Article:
Jealousy and Domestic Violence

Intimate partner violence was mostly triggered by anxiety over cheating

(RxWiki News) Phone calls between men in jail for domestic violence and their partners shed light on the causes behind the violence. Jealousy, substance use and mental health problems were common factors.

A recent study found that jealousy was far more common in both long-term anxiety and instant triggering of domestic violence. This new information could help shape counseling and interventions.

"Reach out for help immediately if your partner is abusive."

Amy E. Bonomi, MD, MPH, associate professor of human development and family science, and Julianna M. Nemeth, MA, doctoral student in public health, from Ohio State University, co-authored a study on domestic violence.

For the study, researchers monitored around 4 hours of phone calls made by 17 men in jail for intimate partner violence (IPV) to their female partners.

Each phone call was gauged for immediate triggers of violence and long-term stressors that could have contributed to the violence.

Results of the study found that accusations of cheating, made by the man or woman, while drinking or using drugs, usually sparked the violent incident.

Long-term stressors included anxiety about cheating, fixation on gender roles or religious expectations, drug and alcohol use and worry over mental health issues like depression, anxiety and suicide threats or attempts.

Nemeth said, “What we were looking for was…what was the one thing that happened right before the violence that was the catalyst (spark).”

“I have worked in domestic violence intervention for many years, but still the findings shocked me. We never knew that it was the accusation of infidelity that tended to trigger the violence.”

Dr. Bonomi noted that this study was unique because the data was not collected from police reports or interviews, but rather the actual conversations between the couple after the incident.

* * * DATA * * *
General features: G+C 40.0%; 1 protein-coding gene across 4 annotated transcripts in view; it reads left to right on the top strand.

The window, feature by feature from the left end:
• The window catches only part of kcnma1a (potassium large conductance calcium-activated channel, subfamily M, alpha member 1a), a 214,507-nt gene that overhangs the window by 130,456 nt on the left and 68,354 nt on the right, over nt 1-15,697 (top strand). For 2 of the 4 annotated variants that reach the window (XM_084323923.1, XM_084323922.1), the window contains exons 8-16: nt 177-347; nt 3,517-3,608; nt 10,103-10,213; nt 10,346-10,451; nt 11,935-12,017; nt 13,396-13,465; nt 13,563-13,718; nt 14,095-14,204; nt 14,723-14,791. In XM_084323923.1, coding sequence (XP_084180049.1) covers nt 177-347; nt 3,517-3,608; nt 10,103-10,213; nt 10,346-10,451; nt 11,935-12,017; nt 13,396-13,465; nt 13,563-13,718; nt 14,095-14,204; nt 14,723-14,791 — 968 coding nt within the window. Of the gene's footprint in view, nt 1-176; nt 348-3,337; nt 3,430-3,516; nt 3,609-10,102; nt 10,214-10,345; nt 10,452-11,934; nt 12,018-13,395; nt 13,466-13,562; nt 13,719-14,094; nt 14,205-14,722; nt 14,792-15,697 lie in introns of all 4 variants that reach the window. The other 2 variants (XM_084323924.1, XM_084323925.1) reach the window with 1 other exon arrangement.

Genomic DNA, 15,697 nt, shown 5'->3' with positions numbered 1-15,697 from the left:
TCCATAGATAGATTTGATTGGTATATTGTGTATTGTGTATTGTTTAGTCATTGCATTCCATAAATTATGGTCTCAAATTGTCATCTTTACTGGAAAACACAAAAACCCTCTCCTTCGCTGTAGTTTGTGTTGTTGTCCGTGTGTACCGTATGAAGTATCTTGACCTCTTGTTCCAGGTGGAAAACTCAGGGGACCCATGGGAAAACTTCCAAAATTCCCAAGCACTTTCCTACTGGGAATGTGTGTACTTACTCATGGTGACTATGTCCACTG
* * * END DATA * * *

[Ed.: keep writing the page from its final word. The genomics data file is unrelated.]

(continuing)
Nemeth said, “We found that long-term disputes regarding infidelity pervaded nearly every relationship. Even if it didn’t trigger the violent event, it was an ongoing stressor in nearly all of the 17 couples we studied.”

Dr. Bonomi said, “We commonly heard the couples discuss how women are supposed to marry and have children, and how men are supposed to be strong and in control.”

“Men tended to use these traditional gender role prescriptions to justify their use of violence.”

The results of the study provide valuable information in how best to help mental health and social service providers to handle IPV situations.

The information found in the study on how drug and alcohol abuse, mental health issues and jealousy factor into IPV can be used to shape intervention and counseling strategies.

Nemeth said, “We need more coordination to help people on all different levels.”

Dr. Barbara Long said, “This study provides insight into the role of jealousy in domestic/intimate partner violence. Jealousy is used to justify power and control over the victim. Watching for jealous comments and behavior, avoiding escalating arguments, leaving the situation at once, and seeking help can help victims avoid future mental and physical injury or even death.”

This study was published in June in the Journal of Women’s Health. The study was funded by the Criminal Justice Research Center at Ohio State and the Group Health Foundation of Seattle, no conflicts of interest were found.

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Review Date: 
August 8, 2012